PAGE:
2. I agree, a good children’s Bible is so hard to find! We have the Children of God Storybook Bible, which is great for the littles. One of my daughters is slightly younger than Lydia, and she enjoys it just as much as my five year old. The book has Desmond Tutu’s name on the front, although I kind of doubt he authored every single story. The book is illustrated by authors all over the world, so sometimes Jesus is white, sometimes he’s black. I think there might even be an Asian Jesus. The picture of the Last Supper is particularly gorgeous. It also handles topics like the Flood in an appropriate manner, focusing on Noah and his family and the animals, rather than all the suffering and devastation. There are 56 stories in all, divided pretty evenly between the Old and New Testaments. And it contains stories that I’ve never seen before in a small child’s Bible, like the story of Isaiah and Naboth’s vineyard. Anyways, that’s my plug for what is the best children’s Bible I’ve come across. Then when they get a little older (5ish?) there’s the classic Egermeier’s Bible Story Book; there’s a reason that one’s been around for 100 years.

  3. And I’m wrong; Desmond Tutu apparently did write the stories.

  4. Hi Kathleen,

    Another children’s Bible to consider is The Jesus Storybook Bible: Every Story Whispers His Name. The illustrations are vibrant and the writing is beautiful, especially in that every story really is tied back to Jesus and his great love for us. No googly-eyes in this one. We love it!

    • I second The Jesus Storybook Bible. =)

    • I actually disagree with this. We were given this Bible at our daughter’s dedication at church, and although I haven’t read the whole thing, I wasn’t too impressed by what I did read. When talking about Jacob, Rachel, and Leah, it describes Rachel as the kind of girl who was pretty, popular, and got invited to all of the parties. What!? I just found that line particularly ridiculous. It was trying too hard to be hip and trendy.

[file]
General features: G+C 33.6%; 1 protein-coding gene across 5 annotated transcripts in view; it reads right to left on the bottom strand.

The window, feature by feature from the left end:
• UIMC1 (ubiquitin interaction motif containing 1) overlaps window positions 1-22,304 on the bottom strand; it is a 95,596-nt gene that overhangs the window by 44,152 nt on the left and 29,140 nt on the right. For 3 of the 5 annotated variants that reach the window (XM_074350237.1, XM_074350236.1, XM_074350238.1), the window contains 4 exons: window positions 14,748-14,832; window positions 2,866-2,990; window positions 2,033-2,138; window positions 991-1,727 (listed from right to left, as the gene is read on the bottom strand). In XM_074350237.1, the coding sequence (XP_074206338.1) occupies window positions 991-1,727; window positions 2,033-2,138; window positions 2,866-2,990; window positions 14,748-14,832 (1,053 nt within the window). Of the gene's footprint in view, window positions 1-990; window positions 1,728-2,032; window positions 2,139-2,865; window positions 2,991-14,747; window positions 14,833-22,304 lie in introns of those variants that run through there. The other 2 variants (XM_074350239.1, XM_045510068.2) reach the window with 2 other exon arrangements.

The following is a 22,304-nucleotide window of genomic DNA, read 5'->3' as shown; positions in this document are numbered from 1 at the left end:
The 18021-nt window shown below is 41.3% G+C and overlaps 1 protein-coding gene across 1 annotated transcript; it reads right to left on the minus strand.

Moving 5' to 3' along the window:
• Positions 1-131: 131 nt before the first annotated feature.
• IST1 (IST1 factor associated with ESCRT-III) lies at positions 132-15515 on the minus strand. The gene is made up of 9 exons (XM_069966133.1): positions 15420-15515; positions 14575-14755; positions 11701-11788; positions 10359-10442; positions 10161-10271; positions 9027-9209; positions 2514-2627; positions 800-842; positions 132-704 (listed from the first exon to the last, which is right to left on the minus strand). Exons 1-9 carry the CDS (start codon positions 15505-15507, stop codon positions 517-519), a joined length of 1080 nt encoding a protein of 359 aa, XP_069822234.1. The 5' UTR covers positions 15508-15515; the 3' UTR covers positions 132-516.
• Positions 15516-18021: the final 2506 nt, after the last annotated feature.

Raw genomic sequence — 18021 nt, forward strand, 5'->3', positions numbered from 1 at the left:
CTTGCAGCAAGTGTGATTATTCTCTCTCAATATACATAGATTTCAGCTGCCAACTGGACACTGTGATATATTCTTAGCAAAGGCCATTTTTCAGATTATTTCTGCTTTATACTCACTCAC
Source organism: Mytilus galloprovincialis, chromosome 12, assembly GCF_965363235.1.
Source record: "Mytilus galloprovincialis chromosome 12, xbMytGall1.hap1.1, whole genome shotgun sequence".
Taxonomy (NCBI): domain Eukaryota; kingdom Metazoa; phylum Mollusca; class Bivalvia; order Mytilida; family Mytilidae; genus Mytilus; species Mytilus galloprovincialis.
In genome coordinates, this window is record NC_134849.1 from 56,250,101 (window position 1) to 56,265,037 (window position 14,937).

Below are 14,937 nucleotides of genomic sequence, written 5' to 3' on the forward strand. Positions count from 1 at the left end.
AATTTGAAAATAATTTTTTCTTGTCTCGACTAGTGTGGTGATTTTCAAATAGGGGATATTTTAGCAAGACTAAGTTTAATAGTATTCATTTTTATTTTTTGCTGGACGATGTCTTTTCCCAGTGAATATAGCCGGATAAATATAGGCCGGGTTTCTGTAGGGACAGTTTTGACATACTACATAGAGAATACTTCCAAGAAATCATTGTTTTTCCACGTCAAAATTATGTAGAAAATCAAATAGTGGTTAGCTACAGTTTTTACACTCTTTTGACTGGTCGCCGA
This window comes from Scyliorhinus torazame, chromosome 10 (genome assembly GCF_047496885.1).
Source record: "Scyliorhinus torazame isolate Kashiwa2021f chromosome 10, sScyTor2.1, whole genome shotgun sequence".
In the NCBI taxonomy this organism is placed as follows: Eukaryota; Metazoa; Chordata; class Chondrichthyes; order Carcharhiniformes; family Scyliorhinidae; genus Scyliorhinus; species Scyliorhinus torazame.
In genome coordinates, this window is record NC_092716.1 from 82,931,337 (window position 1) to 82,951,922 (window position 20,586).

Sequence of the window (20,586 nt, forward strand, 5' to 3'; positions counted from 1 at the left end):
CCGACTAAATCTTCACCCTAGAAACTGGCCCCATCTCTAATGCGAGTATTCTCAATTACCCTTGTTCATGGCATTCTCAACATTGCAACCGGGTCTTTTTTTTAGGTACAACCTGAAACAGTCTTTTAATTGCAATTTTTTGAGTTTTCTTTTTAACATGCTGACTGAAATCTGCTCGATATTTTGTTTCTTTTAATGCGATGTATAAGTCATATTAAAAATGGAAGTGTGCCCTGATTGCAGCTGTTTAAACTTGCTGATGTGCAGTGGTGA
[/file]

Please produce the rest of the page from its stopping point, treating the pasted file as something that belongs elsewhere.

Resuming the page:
5. Hi Kathleen! I love that picture of your happy daughter in that clear, clear water. And I love that you included children’s books in this list. Maybe I will do the same next month!

    Thanks for pointing me to 10 Ways… I’m going to check it out next on amazon.
    Erica Layne recently posted..Wholehearted Living: Moving Through ShameMy Profile

  6. “And look how Goliath is hanging out innocently with David, Jesus, and the other Bible characters on the front cover. How does that make sense?” <— that made this ex-Catholic (read: one who doesn't know the Bible all that well) laugh!

    Rebecca recently posted..Project Choosing Raw: Week 1My Profile

  7. Thanks for sharing all of this. I love finding new books to read, and I really appreciate your opinions. I think my daughter (same age) may have the same bible, and yes, I found it a stretch. I think in ours, the author doesn’t even say that Jesus dies, just that he goes to live up in heaven.

    We recently got the Spark story bible as a gift. I haven’t read very many of the stories, but so far I love it! They’re a little wordy (a lot of words per picture) but my daughter still loves the stories and it will be something she grows into. Anyway, I just think the way it is written is very creative and actually good writing. The pictures are still cutesy, but I don’t mind.

  8. Hi Kathleen,

    Thanks for sharing this! I just started following your blog today :)

    Have you heard of AWANA? From their website: “Awana is a global, nonprofit ministry committed to the belief that the greatest impact for Christ starts with kids who know, love and serve Him.” Here is a link to learn more about it: http://awana.org/about

    Churches usually hold AWANA one night of the week and it’s from ages 2 – highschool. There’s lesson and children memorize Scripture and hear the Gospel. But they have at home programs as well. Are you planning on homeschooling? AWANA offers homeschooling kits with the curriculum. Your daughter is about 3 years old? She would be in the Cubbies program. http://store.awana.org/store/Cubbies%20%283yr.%20olds%29%20Home%20School%20Kit/MV-Cubbies3HS,default,pd.html?start=2&cgid=home-school-family